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Apple Watch leads health, technology boom that has FDA attention

March 30, 2015 8:48 PM
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HEALTHY LIVING: Apple CEO Tim Cook says devices and services such as Apple Watch may be able to help pinpoint some diseases and cancers in the next several decades.

With Apple and fellow Silicon Valley companies edging further into health care, the United States agency in charge of oversight says it will give the technology industry leeway to develop new products without aggressive regulation.

Bakul Patel, who oversees the new wave of consumer-focused health products at the Food and Drug Administration, said most wearable gadgets such as the soon-to-be-released Apple Watch and health-focused applications for smartphones have a way to go before warranting close scrutiny from the agency.

"We are taking a very light touch, an almost hands-off approach," Patel, the FDA's associate director for digital health, said.

"If you have technology that's going to motivate a person to stay healthy, that's not something we want to be engaged in."

The FDA is mapping out its role at a time when health care and consumer technology are blending.

Apple, Samsung Electronics, and other companies are building products loaded with sensors that have the potential to eventually gather all sorts of information about blood pressure, body temperature, glucose levels, hydration, oxygen levels and outside air conditions.

Software algorithms are being developed that gather different information about a person's health to provide a diagnosis of potential illness that backers say may eventually be more accurate than a doctor.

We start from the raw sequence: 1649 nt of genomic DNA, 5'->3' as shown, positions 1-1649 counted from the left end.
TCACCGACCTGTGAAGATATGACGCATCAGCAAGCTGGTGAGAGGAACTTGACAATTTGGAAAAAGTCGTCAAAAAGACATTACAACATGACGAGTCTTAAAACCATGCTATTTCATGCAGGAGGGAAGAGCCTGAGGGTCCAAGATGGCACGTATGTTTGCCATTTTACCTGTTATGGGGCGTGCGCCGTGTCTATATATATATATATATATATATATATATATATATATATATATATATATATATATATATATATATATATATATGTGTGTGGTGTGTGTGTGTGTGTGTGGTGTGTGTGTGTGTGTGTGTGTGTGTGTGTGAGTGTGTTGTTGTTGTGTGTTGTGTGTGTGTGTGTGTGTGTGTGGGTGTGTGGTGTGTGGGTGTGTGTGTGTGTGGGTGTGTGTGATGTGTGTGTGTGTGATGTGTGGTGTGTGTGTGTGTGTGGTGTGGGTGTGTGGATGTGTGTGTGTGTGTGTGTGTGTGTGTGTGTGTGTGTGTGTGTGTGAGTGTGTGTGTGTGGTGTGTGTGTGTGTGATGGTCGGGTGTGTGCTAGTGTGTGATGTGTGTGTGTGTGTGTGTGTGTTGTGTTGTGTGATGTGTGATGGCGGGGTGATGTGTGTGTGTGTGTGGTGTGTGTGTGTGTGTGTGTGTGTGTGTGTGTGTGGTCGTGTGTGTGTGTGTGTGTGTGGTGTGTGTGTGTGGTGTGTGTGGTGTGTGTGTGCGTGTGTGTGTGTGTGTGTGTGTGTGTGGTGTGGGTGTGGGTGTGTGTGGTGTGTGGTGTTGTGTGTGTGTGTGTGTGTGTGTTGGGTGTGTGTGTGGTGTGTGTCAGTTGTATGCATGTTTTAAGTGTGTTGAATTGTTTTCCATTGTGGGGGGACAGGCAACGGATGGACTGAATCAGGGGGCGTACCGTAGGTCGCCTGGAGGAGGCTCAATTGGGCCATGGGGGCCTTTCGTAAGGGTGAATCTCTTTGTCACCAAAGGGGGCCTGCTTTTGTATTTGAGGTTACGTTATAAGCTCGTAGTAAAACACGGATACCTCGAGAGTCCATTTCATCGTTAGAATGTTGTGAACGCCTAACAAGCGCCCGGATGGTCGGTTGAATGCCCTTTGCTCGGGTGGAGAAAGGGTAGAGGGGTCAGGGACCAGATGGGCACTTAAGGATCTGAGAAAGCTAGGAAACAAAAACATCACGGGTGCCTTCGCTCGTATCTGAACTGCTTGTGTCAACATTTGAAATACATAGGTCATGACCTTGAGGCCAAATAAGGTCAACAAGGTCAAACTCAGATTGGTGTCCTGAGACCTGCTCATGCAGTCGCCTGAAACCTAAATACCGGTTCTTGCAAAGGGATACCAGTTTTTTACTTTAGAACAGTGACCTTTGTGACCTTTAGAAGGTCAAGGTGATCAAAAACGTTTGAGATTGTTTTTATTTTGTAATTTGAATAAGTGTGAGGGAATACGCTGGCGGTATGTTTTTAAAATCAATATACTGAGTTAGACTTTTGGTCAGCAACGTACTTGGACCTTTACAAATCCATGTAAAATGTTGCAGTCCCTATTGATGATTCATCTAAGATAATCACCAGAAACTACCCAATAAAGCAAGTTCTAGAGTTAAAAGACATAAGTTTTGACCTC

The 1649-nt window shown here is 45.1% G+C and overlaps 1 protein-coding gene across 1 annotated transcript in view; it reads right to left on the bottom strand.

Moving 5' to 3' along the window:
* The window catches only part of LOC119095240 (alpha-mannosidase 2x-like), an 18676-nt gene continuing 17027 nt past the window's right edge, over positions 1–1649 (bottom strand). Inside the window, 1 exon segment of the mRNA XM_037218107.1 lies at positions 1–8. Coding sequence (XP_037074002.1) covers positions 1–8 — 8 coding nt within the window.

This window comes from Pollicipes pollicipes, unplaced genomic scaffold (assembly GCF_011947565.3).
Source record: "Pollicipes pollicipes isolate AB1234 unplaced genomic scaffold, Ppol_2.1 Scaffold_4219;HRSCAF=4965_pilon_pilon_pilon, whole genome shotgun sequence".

"The FDA sits at one of the most, if not the most, critical junctures in terms of modulating the burgeoning category of digital medicine," said Malay Gandhi, managing director of Rock Health, a health-focused venture capital firm in San Francisco.

A pressing question is whether the FDA and other agencies have the resources and staff to handle oversight of the fast-moving industry, Gandhi said.

The FDA's annual budget of about $4.5 billion is a quarter of the $18 billion Apple generated in profit in its most recent quarter.

"We are taking a very light touch, an almost hands-off approach," Patel, the FDA's associate director for digital health, said.

"If you have technology that's going to motivate a person to stay healthy, that's not something we want to be engaged in."

The FDA is mapping out its role at a time when health care and consumer technology are blending.

Apple, Samsung Electronics, and other companies are building products loaded with sensors that have the potential to eventually gather all sorts of information about blood pressure, body temperature, glucose levels, hydration, oxygen levels and outside air conditions.

Software algorithms are being developed that gather different information about a person's health to provide a diagnosis of potential illness that backers say may eventually be more accurate than a doctor.

"The FDA sits at one of the most, if not the most, critical junctures in terms of modulating the burgeoning category of digital medicine," said Malay Gandhi, managing director of Rock Health, a health-focused venture capital firm in San Francisco.

A pressing question is whether the FDA and other agencies have the resources and staff to handle oversight of the fast-moving industry, Gandhi said.